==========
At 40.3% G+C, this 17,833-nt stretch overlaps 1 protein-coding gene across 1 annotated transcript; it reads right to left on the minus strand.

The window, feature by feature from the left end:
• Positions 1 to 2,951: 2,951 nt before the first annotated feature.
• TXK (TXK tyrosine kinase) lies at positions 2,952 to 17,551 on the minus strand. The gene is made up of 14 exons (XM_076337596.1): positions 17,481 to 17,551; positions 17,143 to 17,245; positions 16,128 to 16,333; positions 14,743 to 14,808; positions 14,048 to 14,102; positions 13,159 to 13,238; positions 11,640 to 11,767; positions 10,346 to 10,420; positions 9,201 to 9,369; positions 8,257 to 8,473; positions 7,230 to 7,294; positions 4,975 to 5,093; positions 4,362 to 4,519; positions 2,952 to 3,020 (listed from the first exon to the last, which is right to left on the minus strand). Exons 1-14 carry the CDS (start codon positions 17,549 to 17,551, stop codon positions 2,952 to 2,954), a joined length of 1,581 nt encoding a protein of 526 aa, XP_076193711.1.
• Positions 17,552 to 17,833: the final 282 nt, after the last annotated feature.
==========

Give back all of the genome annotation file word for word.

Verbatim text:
At 40.3% G+C, this 17,833-nt stretch overlaps 1 protein-coding gene across 1 annotated transcript; it reads right to left on the minus strand.

The window, feature by feature from the left end:
• Positions 1 to 2,951: 2,951 nt before the first annotated feature.
• TXK (TXK tyrosine kinase) lies at positions 2,952 to 17,551 on the minus strand. The gene is made up of 14 exons (XM_076337596.1): positions 17,481 to 17,551; positions 17,143 to 17,245; positions 16,128 to 16,333; positions 14,743 to 14,808; positions 14,048 to 14,102; positions 13,159 to 13,238; positions 11,640 to 11,767; positions 10,346 to 10,420; positions 9,201 to 9,369; positions 8,257 to 8,473; positions 7,230 to 7,294; positions 4,975 to 5,093; positions 4,362 to 4,519; positions 2,952 to 3,020 (listed from the first exon to the last, which is right to left on the minus strand). Exons 1-14 carry the CDS (start codon positions 17,549 to 17,551, stop codon positions 2,952 to 2,954), a joined length of 1,581 nt encoding a protein of 526 aa, XP_076193711.1.
• Positions 17,552 to 17,833: the final 282 nt, after the last annotated feature.